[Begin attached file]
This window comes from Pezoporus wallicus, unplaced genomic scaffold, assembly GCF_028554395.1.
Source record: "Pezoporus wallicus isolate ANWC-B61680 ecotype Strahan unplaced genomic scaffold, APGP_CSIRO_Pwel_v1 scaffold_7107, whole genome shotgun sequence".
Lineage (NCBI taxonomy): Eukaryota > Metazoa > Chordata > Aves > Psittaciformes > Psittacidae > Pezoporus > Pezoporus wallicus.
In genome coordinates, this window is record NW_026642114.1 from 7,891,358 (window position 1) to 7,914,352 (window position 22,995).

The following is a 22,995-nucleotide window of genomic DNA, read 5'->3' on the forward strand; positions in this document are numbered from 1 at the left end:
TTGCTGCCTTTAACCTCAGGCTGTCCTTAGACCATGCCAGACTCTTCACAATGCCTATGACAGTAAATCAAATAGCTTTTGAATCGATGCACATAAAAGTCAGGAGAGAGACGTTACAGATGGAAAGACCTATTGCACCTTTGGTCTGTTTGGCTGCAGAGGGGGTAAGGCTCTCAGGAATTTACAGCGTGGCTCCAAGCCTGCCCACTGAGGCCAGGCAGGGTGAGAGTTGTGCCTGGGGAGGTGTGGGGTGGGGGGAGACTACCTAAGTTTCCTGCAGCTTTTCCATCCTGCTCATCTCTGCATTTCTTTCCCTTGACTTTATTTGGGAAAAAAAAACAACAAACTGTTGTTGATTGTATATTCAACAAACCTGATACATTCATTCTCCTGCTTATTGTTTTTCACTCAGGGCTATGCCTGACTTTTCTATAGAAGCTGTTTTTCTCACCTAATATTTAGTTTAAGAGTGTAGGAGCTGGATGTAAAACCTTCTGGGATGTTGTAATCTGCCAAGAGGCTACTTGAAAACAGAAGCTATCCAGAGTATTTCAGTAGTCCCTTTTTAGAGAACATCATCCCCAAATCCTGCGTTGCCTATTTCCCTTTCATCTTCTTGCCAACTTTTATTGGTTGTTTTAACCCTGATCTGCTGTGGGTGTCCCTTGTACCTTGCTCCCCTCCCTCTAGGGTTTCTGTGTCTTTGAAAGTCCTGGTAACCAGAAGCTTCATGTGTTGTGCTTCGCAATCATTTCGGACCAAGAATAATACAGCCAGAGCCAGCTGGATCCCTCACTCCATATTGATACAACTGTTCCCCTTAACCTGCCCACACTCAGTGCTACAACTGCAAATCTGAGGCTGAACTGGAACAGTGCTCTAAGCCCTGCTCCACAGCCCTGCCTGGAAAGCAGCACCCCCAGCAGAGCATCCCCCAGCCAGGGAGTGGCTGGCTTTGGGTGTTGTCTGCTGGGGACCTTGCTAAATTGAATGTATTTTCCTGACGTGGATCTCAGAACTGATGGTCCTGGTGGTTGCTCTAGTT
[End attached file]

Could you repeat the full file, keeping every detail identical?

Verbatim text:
This window comes from Pezoporus wallicus, unplaced genomic scaffold, assembly GCF_028554395.1.
Source record: "Pezoporus wallicus isolate ANWC-B61680 ecotype Strahan unplaced genomic scaffold, APGP_CSIRO_Pwel_v1 scaffold_7107, whole genome shotgun sequence".
Lineage (NCBI taxonomy): Eukaryota > Metazoa > Chordata > Aves > Psittaciformes > Psittacidae > Pezoporus > Pezoporus wallicus.
In genome coordinates, this window is record NW_026642114.1 from 7,891,358 (window position 1) to 7,914,352 (window position 22,995).

The following is a 22,995-nucleotide window of genomic DNA, read 5'->3' on the forward strand; positions in this document are numbered from 1 at the left end:
TTGCTGCCTTTAACCTCAGGCTGTCCTTAGACCATGCCAGACTCTTCACAATGCCTATGACAGTAAATCAAATAGCTTTTGAATCGATGCACATAAAAGTCAGGAGAGAGACGTTACAGATGGAAAGACCTATTGCACCTTTGGTCTGTTTGGCTGCAGAGGGGGTAAGGCTCTCAGGAATTTACAGCGTGGCTCCAAGCCTGCCCACTGAGGCCAGGCAGGGTGAGAGTTGTGCCTGGGGAGGTGTGGGGTGGGGGGAGACTACCTAAGTTTCCTGCAGCTTTTCCATCCTGCTCATCTCTGCATTTCTTTCCCTTGACTTTATTTGGGAAAAAAAAACAACAAACTGTTGTTGATTGTATATTCAACAAACCTGATACATTCATTCTCCTGCTTATTGTTTTTCACTCAGGGCTATGCCTGACTTTTCTATAGAAGCTGTTTTTCTCACCTAATATTTAGTTTAAGAGTGTAGGAGCTGGATGTAAAACCTTCTGGGATGTTGTAATCTGCCAAGAGGCTACTTGAAAACAGAAGCTATCCAGAGTATTTCAGTAGTCCCTTTTTAGAGAACATCATCCCCAAATCCTGCGTTGCCTATTTCCCTTTCATCTTCTTGCCAACTTTTATTGGTTGTTTTAACCCTGATCTGCTGTGGGTGTCCCTTGTACCTTGCTCCCCTCCCTCTAGGGTTTCTGTGTCTTTGAAAGTCCTGGTAACCAGAAGCTTCATGTGTTGTGCTTCGCAATCATTTCGGACCAAGAATAATACAGCCAGAGCCAGCTGGATCCCTCACTCCATATTGATACAACTGTTCCCCTTAACCTGCCCACACTCAGTGCTACAACTGCAAATCTGAGGCTGAACTGGAACAGTGCTCTAAGCCCTGCTCCACAGCCCTGCCTGGAAAGCAGCACCCCCAGCAGAGCATCCCCCAGCCAGGGAGTGGCTGGCTTTGGGTGTTGTCTGCTGGGGACCTTGCTAAATTGAATGTATTTTCCTGACGTGGATCTCAGAACTGATGGTCCTGGTGGTTGCTCTAGTT